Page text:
Tocqueville for a terrible era: Honor, religion, and the persistence of atavisms in the modern age

Critical Review 19 (4):543-564 (2007)

Abstract
Tocqueville’s incomplete, conflicted reflections on whether honor and war have been safely consigned to the past should alert us to the psychological, not merely sociological, difficulty of adjusting to modernity. His thoughts about memory suggest that one form of adjustment is the attempt to re‐enchant the world. Among such attempts are both the European ideologies that have spread to the Middle East—nationalism, communism, and fascism—and religious fundamentalism. The latter, in particular, responds not only to the loss of premodern enchantment, but to the complexity that makes the modern world so chaotically contingent and changeable—deepening the allure of simple precepts, imposed from above, experienced directly, and adhered to inflexibly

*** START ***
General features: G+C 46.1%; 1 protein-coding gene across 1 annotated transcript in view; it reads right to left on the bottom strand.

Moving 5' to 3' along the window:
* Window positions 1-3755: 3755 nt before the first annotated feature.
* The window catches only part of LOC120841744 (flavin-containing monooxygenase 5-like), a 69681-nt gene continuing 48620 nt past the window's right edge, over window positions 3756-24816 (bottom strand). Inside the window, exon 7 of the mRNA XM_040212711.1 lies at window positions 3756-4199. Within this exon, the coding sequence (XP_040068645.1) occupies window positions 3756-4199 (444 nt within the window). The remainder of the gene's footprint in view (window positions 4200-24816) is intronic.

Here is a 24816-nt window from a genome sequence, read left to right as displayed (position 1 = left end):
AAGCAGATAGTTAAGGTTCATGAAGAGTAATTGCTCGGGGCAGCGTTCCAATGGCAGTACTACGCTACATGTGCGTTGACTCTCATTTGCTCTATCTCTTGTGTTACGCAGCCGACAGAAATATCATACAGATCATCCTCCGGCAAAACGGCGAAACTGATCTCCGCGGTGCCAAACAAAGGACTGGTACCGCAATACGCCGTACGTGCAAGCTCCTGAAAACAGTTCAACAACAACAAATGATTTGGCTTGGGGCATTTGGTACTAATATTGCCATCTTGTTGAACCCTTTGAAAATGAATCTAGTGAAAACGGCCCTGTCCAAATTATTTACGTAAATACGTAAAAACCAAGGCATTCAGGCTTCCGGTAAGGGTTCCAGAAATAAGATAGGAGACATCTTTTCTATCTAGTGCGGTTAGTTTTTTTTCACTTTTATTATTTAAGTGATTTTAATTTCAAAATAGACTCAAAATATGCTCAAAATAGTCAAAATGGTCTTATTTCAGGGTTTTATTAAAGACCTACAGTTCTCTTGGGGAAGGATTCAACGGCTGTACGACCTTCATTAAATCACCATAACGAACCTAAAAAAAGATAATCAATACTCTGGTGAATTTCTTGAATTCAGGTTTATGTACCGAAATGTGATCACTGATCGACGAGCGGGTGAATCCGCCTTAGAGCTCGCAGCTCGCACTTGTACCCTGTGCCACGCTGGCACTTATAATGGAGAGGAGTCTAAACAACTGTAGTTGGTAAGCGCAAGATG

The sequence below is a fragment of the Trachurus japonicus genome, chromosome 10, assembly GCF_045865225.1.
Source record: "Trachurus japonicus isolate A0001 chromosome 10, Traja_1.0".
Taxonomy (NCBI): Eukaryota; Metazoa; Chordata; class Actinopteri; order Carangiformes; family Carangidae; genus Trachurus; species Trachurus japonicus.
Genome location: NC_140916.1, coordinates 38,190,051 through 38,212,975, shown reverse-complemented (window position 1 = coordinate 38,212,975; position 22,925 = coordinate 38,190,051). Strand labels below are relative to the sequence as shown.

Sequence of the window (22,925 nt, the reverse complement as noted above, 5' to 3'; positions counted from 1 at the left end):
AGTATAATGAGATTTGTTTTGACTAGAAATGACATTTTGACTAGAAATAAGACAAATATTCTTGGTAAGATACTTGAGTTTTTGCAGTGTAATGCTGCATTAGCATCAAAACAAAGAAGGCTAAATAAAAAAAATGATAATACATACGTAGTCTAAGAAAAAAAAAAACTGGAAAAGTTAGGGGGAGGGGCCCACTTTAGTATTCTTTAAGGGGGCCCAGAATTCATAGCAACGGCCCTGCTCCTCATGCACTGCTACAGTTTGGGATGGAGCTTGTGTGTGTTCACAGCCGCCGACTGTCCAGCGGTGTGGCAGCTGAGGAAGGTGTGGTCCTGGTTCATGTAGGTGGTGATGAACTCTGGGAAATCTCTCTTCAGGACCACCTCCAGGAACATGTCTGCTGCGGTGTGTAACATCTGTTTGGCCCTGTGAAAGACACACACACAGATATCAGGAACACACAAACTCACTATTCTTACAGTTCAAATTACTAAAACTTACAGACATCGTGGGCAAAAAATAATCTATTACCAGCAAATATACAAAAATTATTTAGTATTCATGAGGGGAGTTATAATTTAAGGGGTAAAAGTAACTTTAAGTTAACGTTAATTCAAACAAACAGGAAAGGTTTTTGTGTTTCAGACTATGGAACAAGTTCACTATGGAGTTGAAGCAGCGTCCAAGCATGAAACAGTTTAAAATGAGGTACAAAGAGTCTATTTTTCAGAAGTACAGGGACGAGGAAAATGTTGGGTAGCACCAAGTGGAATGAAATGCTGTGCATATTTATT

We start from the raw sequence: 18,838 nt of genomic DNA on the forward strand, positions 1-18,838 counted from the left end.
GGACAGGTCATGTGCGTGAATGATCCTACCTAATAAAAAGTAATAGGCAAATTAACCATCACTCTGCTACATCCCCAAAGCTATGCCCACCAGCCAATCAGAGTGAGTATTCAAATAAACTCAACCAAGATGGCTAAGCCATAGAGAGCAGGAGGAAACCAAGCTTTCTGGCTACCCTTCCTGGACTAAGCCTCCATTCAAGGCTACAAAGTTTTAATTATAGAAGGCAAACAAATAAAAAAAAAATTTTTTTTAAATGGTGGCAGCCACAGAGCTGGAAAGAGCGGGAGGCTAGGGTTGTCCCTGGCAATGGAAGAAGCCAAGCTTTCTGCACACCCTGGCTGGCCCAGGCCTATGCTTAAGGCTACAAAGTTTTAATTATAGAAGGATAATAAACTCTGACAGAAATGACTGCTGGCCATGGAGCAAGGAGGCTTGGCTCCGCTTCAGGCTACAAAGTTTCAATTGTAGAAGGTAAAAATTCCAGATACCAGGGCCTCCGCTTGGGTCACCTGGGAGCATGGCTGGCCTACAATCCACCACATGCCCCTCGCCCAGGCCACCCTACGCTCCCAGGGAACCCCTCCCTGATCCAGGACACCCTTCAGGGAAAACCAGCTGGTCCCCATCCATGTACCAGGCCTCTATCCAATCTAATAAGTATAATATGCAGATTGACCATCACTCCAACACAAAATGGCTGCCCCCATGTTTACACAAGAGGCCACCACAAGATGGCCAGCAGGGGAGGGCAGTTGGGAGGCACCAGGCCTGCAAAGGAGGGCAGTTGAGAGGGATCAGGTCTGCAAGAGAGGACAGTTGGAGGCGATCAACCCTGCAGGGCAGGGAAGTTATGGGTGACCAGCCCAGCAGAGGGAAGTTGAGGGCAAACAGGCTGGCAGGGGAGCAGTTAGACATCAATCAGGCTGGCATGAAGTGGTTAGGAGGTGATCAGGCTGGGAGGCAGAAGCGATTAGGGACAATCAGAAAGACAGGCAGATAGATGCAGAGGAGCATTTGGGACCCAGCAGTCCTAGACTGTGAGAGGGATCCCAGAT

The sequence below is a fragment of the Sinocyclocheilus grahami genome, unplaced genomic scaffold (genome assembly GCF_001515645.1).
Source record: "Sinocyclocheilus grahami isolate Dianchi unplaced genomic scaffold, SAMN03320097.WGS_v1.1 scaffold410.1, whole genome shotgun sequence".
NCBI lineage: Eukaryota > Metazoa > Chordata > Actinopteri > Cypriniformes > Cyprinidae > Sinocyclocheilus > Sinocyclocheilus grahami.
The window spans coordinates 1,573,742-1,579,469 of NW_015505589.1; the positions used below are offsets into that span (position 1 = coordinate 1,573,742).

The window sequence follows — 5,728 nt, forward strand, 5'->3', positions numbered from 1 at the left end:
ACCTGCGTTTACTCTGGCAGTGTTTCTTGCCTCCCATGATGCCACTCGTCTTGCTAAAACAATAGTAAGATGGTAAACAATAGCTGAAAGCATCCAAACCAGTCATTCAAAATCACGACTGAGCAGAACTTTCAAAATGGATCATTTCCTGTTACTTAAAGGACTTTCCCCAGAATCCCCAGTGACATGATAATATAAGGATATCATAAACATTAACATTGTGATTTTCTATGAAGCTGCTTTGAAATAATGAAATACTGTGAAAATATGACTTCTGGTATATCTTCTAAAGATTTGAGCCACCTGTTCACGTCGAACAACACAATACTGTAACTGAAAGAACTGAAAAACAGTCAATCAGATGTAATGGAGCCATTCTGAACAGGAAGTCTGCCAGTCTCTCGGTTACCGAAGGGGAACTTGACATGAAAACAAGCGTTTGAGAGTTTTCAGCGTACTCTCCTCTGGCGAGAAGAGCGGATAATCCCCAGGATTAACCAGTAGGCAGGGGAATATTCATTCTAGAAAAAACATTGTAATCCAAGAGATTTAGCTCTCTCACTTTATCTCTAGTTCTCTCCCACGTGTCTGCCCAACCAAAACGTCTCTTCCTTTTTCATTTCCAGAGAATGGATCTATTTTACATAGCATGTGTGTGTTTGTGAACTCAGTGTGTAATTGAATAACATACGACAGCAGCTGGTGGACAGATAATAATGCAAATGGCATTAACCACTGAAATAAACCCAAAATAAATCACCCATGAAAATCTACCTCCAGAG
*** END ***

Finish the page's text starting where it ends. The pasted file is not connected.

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DOI 10.1080/08913810801892911
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The Communist Manifesto.Karl Marx - unknown - Yale University Press.
The Wealth of Nations.Adam Smith - 1993 - Hackett Publishing Company.

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